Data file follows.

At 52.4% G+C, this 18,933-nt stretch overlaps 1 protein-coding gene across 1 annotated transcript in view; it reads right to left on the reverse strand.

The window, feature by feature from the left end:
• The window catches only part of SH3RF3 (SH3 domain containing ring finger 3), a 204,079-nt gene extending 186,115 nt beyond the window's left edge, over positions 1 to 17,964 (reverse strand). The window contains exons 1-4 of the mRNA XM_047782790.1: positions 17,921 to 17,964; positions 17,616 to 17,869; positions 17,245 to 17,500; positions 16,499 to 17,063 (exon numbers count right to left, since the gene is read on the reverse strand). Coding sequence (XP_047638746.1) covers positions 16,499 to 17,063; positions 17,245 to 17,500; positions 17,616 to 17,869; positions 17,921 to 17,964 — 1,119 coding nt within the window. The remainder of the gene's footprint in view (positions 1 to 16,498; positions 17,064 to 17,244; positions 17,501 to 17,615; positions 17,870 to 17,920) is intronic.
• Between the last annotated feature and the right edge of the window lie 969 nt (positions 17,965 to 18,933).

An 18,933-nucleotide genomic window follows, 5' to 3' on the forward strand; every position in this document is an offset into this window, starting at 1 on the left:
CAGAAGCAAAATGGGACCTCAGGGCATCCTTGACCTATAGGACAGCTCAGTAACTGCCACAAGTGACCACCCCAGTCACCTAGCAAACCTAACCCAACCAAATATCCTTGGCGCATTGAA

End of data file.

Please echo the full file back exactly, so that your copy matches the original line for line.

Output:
At 52.4% G+C, this 18,933-nt stretch overlaps 1 protein-coding gene across 1 annotated transcript in view; it reads right to left on the reverse strand.

The window, feature by feature from the left end:
• The window catches only part of SH3RF3 (SH3 domain containing ring finger 3), a 204,079-nt gene extending 186,115 nt beyond the window's left edge, over positions 1 to 17,964 (reverse strand). The window contains exons 1-4 of the mRNA XM_047782790.1: positions 17,921 to 17,964; positions 17,616 to 17,869; positions 17,245 to 17,500; positions 16,499 to 17,063 (exon numbers count right to left, since the gene is read on the reverse strand). Coding sequence (XP_047638746.1) covers positions 16,499 to 17,063; positions 17,245 to 17,500; positions 17,616 to 17,869; positions 17,921 to 17,964 — 1,119 coding nt within the window. The remainder of the gene's footprint in view (positions 1 to 16,498; positions 17,064 to 17,244; positions 17,501 to 17,615; positions 17,870 to 17,920) is intronic.
• Between the last annotated feature and the right edge of the window lie 969 nt (positions 17,965 to 18,933).

An 18,933-nucleotide genomic window follows, 5' to 3' on the forward strand; every position in this document is an offset into this window, starting at 1 on the left:
CAGAAGCAAAATGGGACCTCAGGGCATCCTTGACCTATAGGACAGCTCAGTAACTGCCACAAGTGACCACCCCAGTCACCTAGCAAACCTAACCCAACCAAATATCCTTGGCGCATTGAA